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>> i had the opportunity to speak to lexi's parents earlier today, this morning. they are very broken-hearted, to say the least. they're very shaken up and it's hard to speak with them. the parents of lexi, i have not spoken with them, but their aunt and uncle are members of our church's congregation. >> you know, i was there tonight and i was struck by how similarly -- we may be all from different religions, but how similar their worship is. i grew up in louisiana at the southern baptist church where we sang "how great thou art." at this church service they sang "how great thou art." you said we don't want the enemy to steal our joy, is that correct? >> yes. >> tell me about that.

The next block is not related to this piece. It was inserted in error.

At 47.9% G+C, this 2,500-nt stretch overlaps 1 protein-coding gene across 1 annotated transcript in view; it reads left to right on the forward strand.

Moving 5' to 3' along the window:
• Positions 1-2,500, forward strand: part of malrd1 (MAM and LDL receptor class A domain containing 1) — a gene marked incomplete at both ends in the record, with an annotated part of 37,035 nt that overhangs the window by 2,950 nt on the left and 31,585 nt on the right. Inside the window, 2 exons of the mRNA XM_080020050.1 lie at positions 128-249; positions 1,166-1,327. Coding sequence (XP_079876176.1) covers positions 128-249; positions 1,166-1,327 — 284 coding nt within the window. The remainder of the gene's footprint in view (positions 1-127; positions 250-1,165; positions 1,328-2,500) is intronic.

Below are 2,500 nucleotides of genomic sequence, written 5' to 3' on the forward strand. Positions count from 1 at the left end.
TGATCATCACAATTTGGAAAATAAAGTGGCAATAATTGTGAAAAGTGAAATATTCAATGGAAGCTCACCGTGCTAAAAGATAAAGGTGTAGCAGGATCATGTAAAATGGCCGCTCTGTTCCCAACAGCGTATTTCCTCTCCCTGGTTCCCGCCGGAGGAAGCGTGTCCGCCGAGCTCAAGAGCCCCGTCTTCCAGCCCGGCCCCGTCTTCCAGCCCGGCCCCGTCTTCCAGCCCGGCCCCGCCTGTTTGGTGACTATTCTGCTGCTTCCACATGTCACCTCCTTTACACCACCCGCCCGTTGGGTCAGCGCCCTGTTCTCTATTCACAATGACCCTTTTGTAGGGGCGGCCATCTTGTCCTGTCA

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>> we have a joy that regardless of what the tragedy is, regardless of how severe it is, there is nothing that can take away our joy. now, our happiness is a different story. we're not going to feel happy right now. but inside we have this joy because we know our faith compels us to believe that these children, not only lexi and elli, but all of the children and the two teachers are with the lord now. and that is what gives us joy. that is one of the things that fills our hearts with joy. and of course our faith and what the lord jesus christ has done for each of us so that this is possible, we have joy knowing that we're going to be seeing them again. >> listen, i'm not doubting what you're saying, but in these moments of crisis, sometimes you